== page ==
Business & Lobbying

Ukrainian billionaire wanted by DOJ hires help in Washington

Dmytro Firtash, a controversial Ukrainian billionaire wanted by the United States, has turned to Washington power brokers for help with his legal woes.

Firtash is in the middle of an appeals process with Austria’s Constitutional Court, where he is fighting extradition to the United States.

{mosads}He has signed a contract with Davis Goldberg & Galper — a firm formed by Democratic lawyer and lobbyist Lanny Davis — as he moves through the appeals process. 

 “I represent Mr. Firtash as a defense attorney, part of a team that believes that Mr. Firtash has been falsely accused,” Davis told The Hill. 

“Evidence that we are correct is that the United States was unable to extradite Mr. Firtash because an Austrian court found the case to be so weak and the political motivation for his arrest to be so clear that the minimal standards to extradite … were not met,” he continued. Davis also writes columns for The Hill.

Austrian officials arrested Firtash in 2014 after receiving an arrest warrant from U.S. law enforcement officials. The Justice Department alleges that he and five others allegedly conspired to issue $18.5 million in bribes to officials in India in order to receive mining permits in the country. 

Firtash has called the accusations “absurd and unfounded.” Shortly after his arrest, he paid a $174 million bail, and his case has been tied up in the legal system ever since. 

A judge in Austria ruled the arrest was politically motivated and declined to extradite him to the United States.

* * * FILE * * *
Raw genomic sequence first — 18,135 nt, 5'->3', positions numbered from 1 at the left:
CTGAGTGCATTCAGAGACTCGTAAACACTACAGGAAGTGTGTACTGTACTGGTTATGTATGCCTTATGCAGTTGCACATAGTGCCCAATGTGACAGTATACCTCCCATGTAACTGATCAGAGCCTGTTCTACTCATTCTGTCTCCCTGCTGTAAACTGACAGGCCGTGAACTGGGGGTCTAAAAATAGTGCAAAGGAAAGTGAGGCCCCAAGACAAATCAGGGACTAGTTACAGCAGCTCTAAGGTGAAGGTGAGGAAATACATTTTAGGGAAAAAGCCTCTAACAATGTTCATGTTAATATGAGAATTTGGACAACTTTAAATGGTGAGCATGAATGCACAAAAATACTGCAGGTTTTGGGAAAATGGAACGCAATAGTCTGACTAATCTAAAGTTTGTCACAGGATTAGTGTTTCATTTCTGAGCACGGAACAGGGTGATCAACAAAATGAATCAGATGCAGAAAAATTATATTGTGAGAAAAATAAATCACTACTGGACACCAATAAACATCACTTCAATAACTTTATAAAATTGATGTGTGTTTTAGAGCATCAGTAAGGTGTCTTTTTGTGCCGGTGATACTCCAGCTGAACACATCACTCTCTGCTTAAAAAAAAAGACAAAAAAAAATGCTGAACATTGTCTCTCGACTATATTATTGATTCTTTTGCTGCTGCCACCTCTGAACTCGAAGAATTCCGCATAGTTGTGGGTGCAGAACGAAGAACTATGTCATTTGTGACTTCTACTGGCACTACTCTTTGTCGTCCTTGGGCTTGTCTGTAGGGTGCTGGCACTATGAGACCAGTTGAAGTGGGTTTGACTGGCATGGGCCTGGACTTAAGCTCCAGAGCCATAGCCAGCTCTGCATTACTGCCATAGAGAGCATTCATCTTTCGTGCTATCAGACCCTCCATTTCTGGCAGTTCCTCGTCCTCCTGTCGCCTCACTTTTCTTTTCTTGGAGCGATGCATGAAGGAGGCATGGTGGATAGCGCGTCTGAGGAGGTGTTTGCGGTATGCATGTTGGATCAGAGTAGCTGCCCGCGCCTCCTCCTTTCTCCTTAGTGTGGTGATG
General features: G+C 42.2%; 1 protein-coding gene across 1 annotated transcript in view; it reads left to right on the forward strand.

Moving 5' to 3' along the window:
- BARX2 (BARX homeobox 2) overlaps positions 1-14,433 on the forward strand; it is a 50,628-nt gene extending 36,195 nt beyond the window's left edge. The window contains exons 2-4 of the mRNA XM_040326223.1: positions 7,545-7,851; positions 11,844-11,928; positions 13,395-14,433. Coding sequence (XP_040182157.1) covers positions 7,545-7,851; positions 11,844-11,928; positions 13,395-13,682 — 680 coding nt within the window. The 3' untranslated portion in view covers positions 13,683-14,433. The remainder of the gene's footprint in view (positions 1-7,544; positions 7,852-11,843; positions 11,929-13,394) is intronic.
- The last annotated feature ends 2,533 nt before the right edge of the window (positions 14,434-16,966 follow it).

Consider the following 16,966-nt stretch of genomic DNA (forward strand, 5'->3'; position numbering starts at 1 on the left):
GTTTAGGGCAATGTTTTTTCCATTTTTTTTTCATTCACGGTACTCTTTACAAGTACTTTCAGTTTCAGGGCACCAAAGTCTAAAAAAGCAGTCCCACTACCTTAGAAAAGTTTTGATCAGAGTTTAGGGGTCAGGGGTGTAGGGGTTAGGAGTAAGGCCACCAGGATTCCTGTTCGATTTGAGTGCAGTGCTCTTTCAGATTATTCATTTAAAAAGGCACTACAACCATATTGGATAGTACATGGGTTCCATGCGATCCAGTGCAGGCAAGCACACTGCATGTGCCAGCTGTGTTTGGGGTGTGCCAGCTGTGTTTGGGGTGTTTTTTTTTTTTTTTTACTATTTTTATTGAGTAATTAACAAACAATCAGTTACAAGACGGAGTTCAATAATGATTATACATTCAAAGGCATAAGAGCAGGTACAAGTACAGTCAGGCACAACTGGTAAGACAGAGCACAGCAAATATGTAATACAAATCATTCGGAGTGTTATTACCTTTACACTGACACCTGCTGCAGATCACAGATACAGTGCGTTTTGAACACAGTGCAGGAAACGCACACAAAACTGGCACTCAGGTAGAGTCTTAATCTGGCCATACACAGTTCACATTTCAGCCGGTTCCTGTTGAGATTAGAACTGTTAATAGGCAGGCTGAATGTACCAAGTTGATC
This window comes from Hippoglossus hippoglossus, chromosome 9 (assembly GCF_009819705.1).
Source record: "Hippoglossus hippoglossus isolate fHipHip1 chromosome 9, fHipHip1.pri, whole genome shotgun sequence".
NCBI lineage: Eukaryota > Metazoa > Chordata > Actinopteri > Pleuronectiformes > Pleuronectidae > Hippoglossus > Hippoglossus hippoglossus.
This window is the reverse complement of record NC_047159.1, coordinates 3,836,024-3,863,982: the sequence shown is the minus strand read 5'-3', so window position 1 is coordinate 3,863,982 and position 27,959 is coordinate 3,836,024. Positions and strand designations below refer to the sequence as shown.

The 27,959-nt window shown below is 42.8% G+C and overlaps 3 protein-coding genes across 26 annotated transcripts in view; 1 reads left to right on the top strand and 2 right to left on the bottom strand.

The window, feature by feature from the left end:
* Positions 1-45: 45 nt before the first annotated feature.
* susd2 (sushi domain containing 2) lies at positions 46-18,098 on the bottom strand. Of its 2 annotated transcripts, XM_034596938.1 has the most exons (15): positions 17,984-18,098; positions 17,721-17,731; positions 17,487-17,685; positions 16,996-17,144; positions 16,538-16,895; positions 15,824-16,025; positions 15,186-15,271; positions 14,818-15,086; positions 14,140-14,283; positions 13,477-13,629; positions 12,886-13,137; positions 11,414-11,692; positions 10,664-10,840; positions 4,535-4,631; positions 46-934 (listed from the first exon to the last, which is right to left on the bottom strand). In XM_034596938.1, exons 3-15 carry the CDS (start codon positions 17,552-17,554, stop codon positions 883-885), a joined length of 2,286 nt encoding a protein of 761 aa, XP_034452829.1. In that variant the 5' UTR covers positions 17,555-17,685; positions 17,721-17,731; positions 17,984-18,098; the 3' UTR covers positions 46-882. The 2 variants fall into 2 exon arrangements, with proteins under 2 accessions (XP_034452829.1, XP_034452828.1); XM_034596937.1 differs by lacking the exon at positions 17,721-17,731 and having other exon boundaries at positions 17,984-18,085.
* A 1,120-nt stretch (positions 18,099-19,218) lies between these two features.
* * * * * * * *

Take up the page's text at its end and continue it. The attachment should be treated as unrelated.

Davis Goldberg & Galper will not be doing any lobbying on Firtash’s behalf, Davis said. The work is short term — only lasting through mid-January — with an option to renew at that time. Firtash is paying the firm $80,000 per month.

According to the contract documents, the firm may also offer services for “correcting the record in the media and elsewhere in the face of distortions and inaccuracies and advising on such media strategies for such purposes.”

Firtash, a prominent figure in Ukraine’s gas industry, was a confidant of the country’s former pro-Russia prime minister, Viktor Yanukovych, who was ousted in 2014.

U.S. officials want to extradite Firtash — who has wide-ranging business interests all over the world — to Chicago, where he would face charges of “racketeering conspiracy and money laundering conspiracy, and … interstate travel in aid of racketeering.”

Firtash allegedly led the bribery scheme to gain rights to mine titanium in the Indian coastal state of Andhra Pradesh. The project would have reportedly brought in more than $500 million every year from the sale of titanium products, including to Chicago-based Boeing.

The indictment from the Justice Department seeks forfeiture of Firtash’s interest in more than 150 companies registered in Austria, the British Virgin Islands, Cyprus, Germany, Hungary, the Netherlands, Seychelles, Switzerland and the United Kingdom. It also seeks funds from 41 of his bank accounts in several of those countries.

In an unrelated matter, Spain last week put Firtash on its list of most-wanted fugitives.

The country’s Anti-Corruption Prosecutor’s office is accusing Firtash and several others of money laundering in the country, alleging he set up a network of offshore bank accounts.

Some of the money allegedly returned to Spain, according to Spanish daily El Pais, where it was invested in restaurants and real estate. Spain is also attempting to extradite him.


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